The Weekly Verdigris Blog by Laurel Brunner

This article was produced by the Verdigris project, an industry initiative intended to raise awareness of print’s positive environmental impact. This weekly commentary helps printing companies keep up to date with environmental standards, and how environmentally friendly business management can help improve their bottom lines. Verdigris is supported by the following companies: Agfa Graphics, EFI, Fespa, HP, Kodak, Kornit, Ricoh, Spindrift, Splash PR, Unity Publishing and Xeikon.

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The European Union’s Ecolabel

medium_Laurel.jpgThe weekly Verdigris blog by Laurel Brunner

After many years of prognostication the European Union has published its specification for an Ecolabel for products and services, excluding food and pharmaceuticals. This is a voluntary label designed to promote improved environmental performance. The idea is that consumers will choose products and services whose environmental impact on a life cycle basis is reduced. It isn’t clear what the baseline reference is for said reduction though, so this label will probably get used rather as calory labels do: less is better.

Seven Cardinal Innovations for a Sustainable Planet

medium_Laurel_2012.jpegThe weekly Verdigris blog by Laurel Brunner

The graphic arts industry often gets slammed for the waste and excess emissions it generates. Yet the printing industry is already implementing the Seven Cardinal Innovations as outlined by the Potsdam Institute for Climate Research. This organisation is heavy on research and academics, but has a proactive engagement with industry and governments. From what we can tell, there isn’t much interaction with print, which is a pity because print and paper are proactive players for reduced environmental impacts. Of the seven innovations print and paper is already implementing two of them.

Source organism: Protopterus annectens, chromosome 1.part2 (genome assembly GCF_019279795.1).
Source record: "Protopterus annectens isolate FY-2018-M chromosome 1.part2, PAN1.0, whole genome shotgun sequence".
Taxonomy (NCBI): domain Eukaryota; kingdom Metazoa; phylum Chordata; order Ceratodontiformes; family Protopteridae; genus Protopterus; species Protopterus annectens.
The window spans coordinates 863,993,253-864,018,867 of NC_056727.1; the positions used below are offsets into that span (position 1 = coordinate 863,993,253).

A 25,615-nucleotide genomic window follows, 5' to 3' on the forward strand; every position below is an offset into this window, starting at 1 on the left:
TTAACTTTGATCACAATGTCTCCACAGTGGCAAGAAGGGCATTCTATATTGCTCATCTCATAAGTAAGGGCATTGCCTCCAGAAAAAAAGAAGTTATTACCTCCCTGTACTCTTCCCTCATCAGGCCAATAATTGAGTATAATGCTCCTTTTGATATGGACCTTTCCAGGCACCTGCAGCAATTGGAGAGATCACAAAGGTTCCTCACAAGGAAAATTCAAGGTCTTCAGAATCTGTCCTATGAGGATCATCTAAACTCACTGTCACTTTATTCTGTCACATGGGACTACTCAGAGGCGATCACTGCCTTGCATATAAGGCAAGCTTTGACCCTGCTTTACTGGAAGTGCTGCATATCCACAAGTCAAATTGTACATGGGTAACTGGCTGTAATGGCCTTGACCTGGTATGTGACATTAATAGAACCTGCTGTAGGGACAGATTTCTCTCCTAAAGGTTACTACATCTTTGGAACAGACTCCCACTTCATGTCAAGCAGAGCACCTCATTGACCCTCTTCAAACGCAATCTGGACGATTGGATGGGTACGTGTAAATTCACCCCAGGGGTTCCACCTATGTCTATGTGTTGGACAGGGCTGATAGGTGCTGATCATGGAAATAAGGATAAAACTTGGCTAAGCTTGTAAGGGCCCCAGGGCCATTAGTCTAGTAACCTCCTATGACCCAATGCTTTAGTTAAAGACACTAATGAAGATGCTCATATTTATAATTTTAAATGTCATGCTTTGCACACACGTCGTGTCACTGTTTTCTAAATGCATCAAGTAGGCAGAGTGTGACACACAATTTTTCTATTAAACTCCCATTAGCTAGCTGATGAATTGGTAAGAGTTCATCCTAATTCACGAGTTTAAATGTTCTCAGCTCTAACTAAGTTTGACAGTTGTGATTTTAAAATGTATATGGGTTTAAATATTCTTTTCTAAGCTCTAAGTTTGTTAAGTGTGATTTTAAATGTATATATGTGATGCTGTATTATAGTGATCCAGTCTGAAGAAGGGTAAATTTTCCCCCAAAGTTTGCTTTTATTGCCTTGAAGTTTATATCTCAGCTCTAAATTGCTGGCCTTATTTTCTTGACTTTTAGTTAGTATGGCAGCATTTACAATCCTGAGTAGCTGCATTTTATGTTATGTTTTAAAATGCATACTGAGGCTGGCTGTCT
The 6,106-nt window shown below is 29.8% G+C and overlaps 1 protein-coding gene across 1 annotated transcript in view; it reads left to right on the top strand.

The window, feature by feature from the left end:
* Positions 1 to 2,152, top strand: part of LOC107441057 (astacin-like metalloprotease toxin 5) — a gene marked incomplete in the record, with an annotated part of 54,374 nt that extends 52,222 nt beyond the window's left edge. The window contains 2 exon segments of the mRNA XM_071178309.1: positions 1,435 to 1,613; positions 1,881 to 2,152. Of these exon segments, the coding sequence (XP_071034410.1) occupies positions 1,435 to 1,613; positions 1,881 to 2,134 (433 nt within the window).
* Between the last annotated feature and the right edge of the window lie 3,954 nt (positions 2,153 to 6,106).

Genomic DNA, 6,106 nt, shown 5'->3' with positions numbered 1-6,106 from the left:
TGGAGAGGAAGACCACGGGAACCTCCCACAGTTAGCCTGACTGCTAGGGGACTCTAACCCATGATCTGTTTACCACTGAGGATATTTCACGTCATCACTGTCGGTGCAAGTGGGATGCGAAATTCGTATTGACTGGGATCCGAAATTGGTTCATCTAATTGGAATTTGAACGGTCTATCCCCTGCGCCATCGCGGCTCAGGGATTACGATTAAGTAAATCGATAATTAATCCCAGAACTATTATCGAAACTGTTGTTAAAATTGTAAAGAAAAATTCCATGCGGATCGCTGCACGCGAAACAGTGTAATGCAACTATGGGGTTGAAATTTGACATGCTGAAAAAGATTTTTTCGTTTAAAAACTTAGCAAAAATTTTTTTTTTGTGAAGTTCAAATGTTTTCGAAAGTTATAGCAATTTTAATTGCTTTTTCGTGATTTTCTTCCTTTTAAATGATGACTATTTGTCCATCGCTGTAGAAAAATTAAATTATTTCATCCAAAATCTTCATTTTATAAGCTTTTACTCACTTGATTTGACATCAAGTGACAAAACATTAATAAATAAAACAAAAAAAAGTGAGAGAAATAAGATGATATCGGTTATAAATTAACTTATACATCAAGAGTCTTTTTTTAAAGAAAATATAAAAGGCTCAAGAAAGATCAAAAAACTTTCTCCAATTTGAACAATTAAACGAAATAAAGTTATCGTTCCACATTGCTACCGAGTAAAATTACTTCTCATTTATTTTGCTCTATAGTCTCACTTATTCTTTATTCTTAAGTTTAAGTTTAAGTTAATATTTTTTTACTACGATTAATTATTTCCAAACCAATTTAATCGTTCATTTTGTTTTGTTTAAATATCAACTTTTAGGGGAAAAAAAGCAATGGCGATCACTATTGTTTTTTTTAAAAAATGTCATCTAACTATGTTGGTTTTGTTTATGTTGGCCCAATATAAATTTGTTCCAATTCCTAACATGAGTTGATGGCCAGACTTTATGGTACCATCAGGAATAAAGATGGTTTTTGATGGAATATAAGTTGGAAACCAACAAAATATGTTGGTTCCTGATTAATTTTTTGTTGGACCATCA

Deinking Drama

medium_Laurel_2012.jpegThe weekly Verdigris blog by Laurel Brunner

It seems we rather hit a nerve with last week’s blog which isn’t so very surprising. That’s the trouble with blogging: not much room to develop an argument or adequately cover all sides of a problem. The blog’s purpose had been to highlight the dangers of denigrating digital printing on the basis that it isn’t deinkable. The fact that some print is suitable for most recycling processes and some very isn’t, is too nuanced for most media consumers. Consumers tend to look for guiltfree convenience and as a rule don’t appreciate the differences of imaging technologies and inks.

Deinking Myths & Magic

medium_Laurel_2012.jpegThe weekly Verdigris blog by Laurel Brunner

Let’s be clear: consumers don’t care about how materials get recycled, as long as they can be recycled. The important point for all of us in the printing industry is that anything corrosive to the credibility of printed paper recycling undermines the industry’s longterm survival. Challenging the recyclability of digital prints damages the credibility of print’s sustainability, in every sense of the word.

Benny & the Jets?

medium_Laurel.jpgThe weekly Verdigris blog by Laurel Brunner

The indefatigable Benny Landa is on the road to promote his Nanograpic printing technology, an amazing implementation of piezo inkjet. This technology is set (according to Benny) to revolutionise the printing industry, creating a new category of print that has all the benefits of conventional offset, but with a substantially reduced environmental impact. The arguments for short run colour print produced on demand are well established in terms of sustainability. But what is interesting about the Landa technology is the fact that it started life as an energy source.

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